Putting aside that issue, an even more intractable problem is creating a government which "serves as an ally in the war on terror." The current Iraqi government hasn't demonstrated any propensity to become that ally. The most powerful faction of the Shiite-dominated government has close ties with Iran, one "axis of evil" it's party leadership having been sheltered by the Tehran regime for years. The other powerful faction in the current Iraqi government is the Sadrists. Moqtada al Sadr has never renounced violence against US forces, and his Mehdi Army just recently routed government forces in Amarah.
Maliki himself spoke in condemnation of Israel and in support of Hezbollah during the fighting in Lebanon, even as a 100,000 people, including five members of Parliament, rallied in Baghdad in support of Hezbollah, chanting "Death to Israel, Death to America."
Recently, Prime Minister al Maliki pressured the US to release a Mahdi Army commander believed to be involved in death squad activity ravaging the Iraqi capital. Just yesterday, al Maliki rejected US "benchmarks" for curbing Shiite militias and achieving political reconciliation with Sunni dissidents, and criticized the US for a raid in Sadr City aimed at arresting another Sadrist death squad leader.
The practical reality of Iraq is that any representative government will necessarily be dominated by the Shiites who comprise a majority of the people. And that government will be more inclined to lean towards its Shiite neighbor, Iran, than become our steadfast ally in the war on terror.
What would Rumsfeld say to that? He could do a Ronald Reagan - "There he goes again," looking at what everyone just sees. He doesn't seem satisfied that "honorable people" are working on these things together.
That last bit is cute - you look at the facts on the ground, and at the events that have actually occurred, and you put two and two together, and then you get accused of "questioning the honor" of those who got us into this mess.
Of course that's the classic defense of the indefensible. When you have no answers, when you're sort of caught red-handed having done something extraordinarily bone-headed, when all the really unpleasant evidence and facts are sitting out there, streaming and stinking - you change the subject. "Are you impugning my honor, sir?" That wasn't exactly the issue, but you have to discuss that, and say you're not really doing that. Those with pre-teen kids know the variation - "Are you calling me a liar?" That's usually followed by tears of hurt - how could you think that? You then say pleasant things to your kid, so he or she doesn't feel so hurt. Works every time, except when you say, no, you're not a liar, but in this case you're lying, so stop it.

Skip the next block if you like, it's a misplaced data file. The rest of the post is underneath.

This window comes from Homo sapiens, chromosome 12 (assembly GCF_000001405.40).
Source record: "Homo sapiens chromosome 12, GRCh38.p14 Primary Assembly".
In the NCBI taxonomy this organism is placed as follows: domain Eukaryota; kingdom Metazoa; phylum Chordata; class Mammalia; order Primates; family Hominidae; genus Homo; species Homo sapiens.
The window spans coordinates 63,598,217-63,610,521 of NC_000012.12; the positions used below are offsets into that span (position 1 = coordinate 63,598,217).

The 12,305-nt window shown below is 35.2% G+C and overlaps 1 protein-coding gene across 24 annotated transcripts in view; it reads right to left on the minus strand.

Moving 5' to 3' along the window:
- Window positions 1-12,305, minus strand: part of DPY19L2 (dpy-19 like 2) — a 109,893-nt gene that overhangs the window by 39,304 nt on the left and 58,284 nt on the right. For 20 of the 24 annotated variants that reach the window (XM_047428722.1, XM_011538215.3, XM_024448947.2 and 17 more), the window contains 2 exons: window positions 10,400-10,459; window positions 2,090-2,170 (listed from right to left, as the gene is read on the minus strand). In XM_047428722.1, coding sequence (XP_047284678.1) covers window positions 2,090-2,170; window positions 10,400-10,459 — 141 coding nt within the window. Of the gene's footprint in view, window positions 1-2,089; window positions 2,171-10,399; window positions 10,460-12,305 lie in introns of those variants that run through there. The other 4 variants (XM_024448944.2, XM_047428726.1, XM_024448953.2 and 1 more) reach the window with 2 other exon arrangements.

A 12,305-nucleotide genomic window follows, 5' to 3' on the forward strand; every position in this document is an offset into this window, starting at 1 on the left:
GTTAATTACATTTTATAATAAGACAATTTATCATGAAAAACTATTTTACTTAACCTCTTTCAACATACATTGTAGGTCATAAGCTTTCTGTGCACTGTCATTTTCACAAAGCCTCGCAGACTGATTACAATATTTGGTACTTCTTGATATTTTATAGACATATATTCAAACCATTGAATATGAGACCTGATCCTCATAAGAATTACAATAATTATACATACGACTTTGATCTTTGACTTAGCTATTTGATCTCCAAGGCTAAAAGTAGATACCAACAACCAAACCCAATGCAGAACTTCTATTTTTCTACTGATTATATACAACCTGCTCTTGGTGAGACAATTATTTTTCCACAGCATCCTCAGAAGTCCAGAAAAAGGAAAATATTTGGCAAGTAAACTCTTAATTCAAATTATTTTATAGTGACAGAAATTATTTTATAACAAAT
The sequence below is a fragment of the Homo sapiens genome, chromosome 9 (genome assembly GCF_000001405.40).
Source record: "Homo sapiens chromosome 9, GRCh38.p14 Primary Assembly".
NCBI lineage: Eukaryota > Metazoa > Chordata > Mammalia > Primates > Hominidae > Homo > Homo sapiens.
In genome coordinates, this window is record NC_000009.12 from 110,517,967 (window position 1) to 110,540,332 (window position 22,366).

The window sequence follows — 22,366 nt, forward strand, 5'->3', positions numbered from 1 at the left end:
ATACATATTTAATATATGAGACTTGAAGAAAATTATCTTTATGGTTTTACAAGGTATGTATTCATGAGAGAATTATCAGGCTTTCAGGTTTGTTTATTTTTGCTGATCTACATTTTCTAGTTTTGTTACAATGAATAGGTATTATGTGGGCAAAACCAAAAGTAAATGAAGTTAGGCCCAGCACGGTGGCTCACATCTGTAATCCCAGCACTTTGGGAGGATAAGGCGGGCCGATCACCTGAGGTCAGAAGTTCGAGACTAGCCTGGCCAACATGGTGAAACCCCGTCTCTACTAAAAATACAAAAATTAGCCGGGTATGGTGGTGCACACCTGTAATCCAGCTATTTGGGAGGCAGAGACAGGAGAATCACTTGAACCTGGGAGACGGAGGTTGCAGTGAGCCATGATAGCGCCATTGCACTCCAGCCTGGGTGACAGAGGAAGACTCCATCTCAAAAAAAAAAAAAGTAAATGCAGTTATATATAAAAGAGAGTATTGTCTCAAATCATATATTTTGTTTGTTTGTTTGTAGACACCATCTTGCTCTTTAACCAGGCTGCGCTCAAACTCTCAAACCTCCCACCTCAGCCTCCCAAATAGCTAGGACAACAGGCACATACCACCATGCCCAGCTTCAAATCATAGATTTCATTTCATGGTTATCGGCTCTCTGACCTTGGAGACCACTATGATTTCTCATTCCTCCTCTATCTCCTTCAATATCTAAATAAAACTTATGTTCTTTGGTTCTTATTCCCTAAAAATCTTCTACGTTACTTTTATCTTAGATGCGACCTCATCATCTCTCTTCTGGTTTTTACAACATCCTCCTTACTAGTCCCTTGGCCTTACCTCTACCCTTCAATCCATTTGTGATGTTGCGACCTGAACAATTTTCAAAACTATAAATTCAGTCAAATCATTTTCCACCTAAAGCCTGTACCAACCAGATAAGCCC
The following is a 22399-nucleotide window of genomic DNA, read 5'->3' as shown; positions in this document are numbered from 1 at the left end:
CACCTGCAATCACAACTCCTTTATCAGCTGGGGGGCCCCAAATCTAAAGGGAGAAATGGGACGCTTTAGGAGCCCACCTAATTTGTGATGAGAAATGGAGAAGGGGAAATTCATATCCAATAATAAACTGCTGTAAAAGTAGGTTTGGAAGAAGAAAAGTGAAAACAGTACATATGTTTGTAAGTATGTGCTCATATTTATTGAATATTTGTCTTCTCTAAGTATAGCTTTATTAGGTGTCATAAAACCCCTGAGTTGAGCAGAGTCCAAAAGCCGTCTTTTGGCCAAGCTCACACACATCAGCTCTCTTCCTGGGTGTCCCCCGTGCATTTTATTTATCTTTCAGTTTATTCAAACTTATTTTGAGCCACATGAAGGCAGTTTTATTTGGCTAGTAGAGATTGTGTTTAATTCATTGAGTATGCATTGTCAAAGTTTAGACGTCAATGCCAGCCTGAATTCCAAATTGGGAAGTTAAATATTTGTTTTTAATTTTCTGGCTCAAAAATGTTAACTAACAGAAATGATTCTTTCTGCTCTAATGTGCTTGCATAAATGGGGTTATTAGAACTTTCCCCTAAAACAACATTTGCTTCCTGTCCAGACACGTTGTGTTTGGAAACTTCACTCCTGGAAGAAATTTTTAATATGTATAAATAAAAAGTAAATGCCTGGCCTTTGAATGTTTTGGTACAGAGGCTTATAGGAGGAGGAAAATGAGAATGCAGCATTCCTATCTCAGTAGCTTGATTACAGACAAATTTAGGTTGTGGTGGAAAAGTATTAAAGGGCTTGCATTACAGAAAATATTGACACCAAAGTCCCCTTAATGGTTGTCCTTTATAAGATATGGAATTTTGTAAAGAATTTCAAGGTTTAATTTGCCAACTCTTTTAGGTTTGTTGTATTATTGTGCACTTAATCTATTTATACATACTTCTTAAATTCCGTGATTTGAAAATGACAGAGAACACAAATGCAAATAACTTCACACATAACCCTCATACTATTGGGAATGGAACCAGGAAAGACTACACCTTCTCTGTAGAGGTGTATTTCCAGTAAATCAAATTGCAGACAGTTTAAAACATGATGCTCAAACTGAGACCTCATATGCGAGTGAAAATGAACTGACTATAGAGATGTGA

Maybe that's how reporters should deal with Rumsfeld and the rest. Of course you're all honorable men, but it seems the evidence suggests you're wrong. That will never happen, but it would be fun.
Stepping back, could this foreshadow the way the administration and its party will approach the final days before the election, saying anyone who questions them about facts and evidence and events, and where we are in all this sorry mess, is hurtfully questioning their honor, and their noble intentions, and that's just not fair? That does neatly shift the ground.
Actually, it's hardly new. But now it may be the only thing left.
But you have to deal with this - Cheney Calls 'Water-Boarding' A Valuable Interrogation Tool - "The vice president confirmed that an interrogation technique that simulates drowning and has been called 'cruel and inhumane' was used on al Qaeda suspects."
It was in a right-wing AM radio interview Tuesday, and folks only noticed two days later. Vice President Cheney confirmed that detainees were subjected to water-boarding, and that's the first such admission by a Bush administration official. It may be war crimes territory, but he said - "It's a no-brainer for me." Even we used to define that as torture - and the president suggests with all his new authority to redefine what this nation thinks the Geneva Conventions really mean, that would be a no-no. Now this.
Okay - they got their wires crossed here. And as for honor, the argument has long been the smoking gun thing. That is this - torture is the moral and honorable thing to do, if it means there's a slim chance the subject won't just say anything to stop the pain and might, by luck, actually know something, and by even greater luck, reveal a plot that could kill us all. He might, and he might not know anything, or he might even be the wrong guy entirely - but the moral and honorable thing to do is get him to say something or other. It's obviously the right thing to do.